Resilience starts with identifying potential threats and taking preventative measures to stop them from happening altogether. Cybersecurity resources are common preventative measures of this kind. Similarly, response strategies are meant to eliminate threats that may occur, before they cause damages like those described above. Preventative teams must directly respond to incidents as they occur, and often engage in emergency response activities during this process.
After an incident, business continuity and disaster recovery teams take steps to minimize damages and maximize the efficacy of their recover processes. This stage involves steps to prevent crises from spiraling out of control as well. Once resources, processes, or the company’s reputation is restored, teams collectively review, analyze, and enhance resilience and continuity disciplines to optimize against risks in the future.
Coverage Requirements for Business Resilience & Continuity
There are several operational elements to cover as part of your comprehensive business resilience and continuity approach. Here are some of which you should be aware.
EMPLOYEES & PERSONNEL
Teams must identify the minimum human resource requirements to maintain business processes. This includes limiting human exposure to risks that might cause personal harm; but also, protecting processes and assets that could be damaged due to human error. Resiilence experts should train high- risk personnel on appropriate techniques to prevent crises and minimize damages when crises do occur.
BUILDINGS & FACILITIES
Elements of a company’s physical spaces can either preserve or hinder resilience and continuity. For example, facilities deteriorate over time, which may result in compliance issues or incidents that could damage equipment or could harm personnel. On the other hand, proactive planning and investments in facilities can reinforce resilience and minimize potential damage during crises.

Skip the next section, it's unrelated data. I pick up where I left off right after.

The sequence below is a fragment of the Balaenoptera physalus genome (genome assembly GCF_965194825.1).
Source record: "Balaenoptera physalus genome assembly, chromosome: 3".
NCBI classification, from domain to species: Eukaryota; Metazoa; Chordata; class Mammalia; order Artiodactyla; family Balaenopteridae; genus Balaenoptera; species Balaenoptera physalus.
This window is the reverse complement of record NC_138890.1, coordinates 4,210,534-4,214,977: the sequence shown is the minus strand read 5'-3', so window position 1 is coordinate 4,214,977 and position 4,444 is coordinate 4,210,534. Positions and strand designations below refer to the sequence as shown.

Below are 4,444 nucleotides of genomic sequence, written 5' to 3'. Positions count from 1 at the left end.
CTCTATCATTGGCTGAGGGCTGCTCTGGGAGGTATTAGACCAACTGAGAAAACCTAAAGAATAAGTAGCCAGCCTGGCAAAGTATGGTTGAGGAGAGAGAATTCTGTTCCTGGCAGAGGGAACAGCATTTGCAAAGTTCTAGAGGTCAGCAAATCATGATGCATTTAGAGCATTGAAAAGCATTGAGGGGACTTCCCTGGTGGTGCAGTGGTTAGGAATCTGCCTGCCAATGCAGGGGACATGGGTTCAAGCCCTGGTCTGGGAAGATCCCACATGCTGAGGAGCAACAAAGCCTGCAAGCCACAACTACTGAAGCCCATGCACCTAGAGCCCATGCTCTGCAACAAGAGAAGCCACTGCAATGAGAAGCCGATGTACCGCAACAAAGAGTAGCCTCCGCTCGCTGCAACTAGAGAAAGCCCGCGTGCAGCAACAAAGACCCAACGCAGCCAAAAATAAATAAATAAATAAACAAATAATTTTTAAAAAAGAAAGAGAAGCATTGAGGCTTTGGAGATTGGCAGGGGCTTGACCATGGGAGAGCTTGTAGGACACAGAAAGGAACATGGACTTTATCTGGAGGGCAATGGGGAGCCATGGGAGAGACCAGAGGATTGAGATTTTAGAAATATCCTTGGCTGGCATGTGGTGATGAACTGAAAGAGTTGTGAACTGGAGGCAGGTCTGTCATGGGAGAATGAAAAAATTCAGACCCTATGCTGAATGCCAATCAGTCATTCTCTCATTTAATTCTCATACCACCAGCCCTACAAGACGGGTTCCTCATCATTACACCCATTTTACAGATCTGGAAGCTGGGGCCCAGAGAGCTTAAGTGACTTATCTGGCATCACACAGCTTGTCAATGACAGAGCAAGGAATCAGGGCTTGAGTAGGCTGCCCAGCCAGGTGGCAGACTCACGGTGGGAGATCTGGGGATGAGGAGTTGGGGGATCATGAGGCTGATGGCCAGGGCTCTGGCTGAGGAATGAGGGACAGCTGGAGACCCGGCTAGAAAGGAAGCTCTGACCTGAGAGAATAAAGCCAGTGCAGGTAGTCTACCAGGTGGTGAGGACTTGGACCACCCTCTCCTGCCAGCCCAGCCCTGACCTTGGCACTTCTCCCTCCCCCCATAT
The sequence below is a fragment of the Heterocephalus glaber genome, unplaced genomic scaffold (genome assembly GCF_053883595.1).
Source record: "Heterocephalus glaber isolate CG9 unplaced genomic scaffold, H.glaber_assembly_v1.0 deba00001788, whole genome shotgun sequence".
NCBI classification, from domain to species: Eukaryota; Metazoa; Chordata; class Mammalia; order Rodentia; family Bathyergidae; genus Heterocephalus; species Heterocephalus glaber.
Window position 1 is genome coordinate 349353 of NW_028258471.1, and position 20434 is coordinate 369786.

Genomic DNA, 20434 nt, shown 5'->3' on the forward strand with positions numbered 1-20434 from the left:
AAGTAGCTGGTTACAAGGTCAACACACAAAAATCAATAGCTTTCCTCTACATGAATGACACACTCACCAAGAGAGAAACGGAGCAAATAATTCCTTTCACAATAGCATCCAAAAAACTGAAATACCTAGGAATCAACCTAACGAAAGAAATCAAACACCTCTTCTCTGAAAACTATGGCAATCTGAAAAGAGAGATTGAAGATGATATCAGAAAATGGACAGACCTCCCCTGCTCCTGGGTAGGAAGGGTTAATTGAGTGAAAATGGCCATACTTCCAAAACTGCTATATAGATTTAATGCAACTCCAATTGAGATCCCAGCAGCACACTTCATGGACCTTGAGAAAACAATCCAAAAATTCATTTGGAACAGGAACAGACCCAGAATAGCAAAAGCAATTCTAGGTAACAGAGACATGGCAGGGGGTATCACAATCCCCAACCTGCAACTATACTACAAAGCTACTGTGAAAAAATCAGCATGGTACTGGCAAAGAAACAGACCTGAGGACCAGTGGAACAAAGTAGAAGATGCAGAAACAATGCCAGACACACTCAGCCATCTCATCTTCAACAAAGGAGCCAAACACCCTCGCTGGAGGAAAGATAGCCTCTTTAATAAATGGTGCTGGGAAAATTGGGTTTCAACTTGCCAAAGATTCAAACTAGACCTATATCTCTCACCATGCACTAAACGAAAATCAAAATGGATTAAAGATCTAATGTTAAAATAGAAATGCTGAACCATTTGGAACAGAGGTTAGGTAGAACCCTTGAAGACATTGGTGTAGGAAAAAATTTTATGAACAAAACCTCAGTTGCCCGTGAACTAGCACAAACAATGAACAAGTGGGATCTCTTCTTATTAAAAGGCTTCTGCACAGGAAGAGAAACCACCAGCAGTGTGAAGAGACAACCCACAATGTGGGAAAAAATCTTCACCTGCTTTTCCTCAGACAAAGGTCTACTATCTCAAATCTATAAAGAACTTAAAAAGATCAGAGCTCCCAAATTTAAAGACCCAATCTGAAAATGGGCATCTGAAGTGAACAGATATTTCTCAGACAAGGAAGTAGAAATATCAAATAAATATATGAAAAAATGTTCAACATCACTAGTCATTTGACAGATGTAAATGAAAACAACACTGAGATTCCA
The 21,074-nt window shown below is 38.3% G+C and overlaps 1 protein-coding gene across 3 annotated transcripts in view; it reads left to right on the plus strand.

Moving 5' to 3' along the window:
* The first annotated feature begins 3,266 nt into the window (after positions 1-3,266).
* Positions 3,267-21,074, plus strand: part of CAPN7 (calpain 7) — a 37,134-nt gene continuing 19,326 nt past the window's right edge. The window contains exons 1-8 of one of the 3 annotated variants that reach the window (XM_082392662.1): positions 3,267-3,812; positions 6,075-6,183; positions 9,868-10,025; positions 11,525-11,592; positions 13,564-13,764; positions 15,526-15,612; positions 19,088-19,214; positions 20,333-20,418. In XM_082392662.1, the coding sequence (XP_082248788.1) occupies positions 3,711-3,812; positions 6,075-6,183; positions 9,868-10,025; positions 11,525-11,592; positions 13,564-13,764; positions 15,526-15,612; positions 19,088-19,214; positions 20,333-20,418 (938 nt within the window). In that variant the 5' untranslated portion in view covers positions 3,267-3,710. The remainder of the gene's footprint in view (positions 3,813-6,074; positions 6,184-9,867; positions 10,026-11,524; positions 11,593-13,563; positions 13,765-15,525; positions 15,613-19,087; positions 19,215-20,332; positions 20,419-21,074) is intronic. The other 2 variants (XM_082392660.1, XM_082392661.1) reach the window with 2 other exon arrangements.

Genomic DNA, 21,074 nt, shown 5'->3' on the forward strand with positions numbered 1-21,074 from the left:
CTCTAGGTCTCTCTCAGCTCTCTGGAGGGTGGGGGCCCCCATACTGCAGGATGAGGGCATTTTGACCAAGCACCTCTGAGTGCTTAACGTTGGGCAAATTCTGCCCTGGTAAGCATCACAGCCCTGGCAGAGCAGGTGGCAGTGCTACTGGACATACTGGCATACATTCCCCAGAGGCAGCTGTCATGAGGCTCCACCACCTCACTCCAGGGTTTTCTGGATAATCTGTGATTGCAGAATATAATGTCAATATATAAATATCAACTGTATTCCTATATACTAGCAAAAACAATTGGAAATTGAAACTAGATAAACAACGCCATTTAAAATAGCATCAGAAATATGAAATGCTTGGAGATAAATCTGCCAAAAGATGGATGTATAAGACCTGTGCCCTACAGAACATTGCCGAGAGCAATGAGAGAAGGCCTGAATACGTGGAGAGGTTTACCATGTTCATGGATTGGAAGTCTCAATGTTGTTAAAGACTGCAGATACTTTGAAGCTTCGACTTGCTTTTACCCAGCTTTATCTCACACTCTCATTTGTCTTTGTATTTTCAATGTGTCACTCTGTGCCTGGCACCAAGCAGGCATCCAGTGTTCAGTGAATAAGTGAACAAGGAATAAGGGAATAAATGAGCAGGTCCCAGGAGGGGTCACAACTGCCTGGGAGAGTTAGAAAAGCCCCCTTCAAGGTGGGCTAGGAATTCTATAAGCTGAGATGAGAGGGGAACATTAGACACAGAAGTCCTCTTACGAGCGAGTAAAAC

Machines, on-premise IT infrastructure, and personal electronic devices all present organizational risk. Each of these assets can fail, causing operational or data loss that could critically impede progress or lead to costly downtime. Connected IT devices without appropriate protections can lead to cybersecurity risks as well.
Cyberattacks continue to grow in frequency among companies of all sizes, driving catastrophic losses of data and resources. Organizations require robust protections through either internal or external cybersecurity resources. Digital teams must also be mindful of internal threats, such as careless personnel or poorly maintained cloud or software resources.
THIRD PARTY SERVICES & PARTNERS
Most modern organizations are one part of a broader partner ecosystem. As those partners interface with an organization, they introduce new risks. These may include creating digital entry points for cyberattacks; but also, injury to partners’ personnel during on-premise visits, damage to equipment on lease within an organization’s facilities, or other contexts where partner or third-party resources are at risk.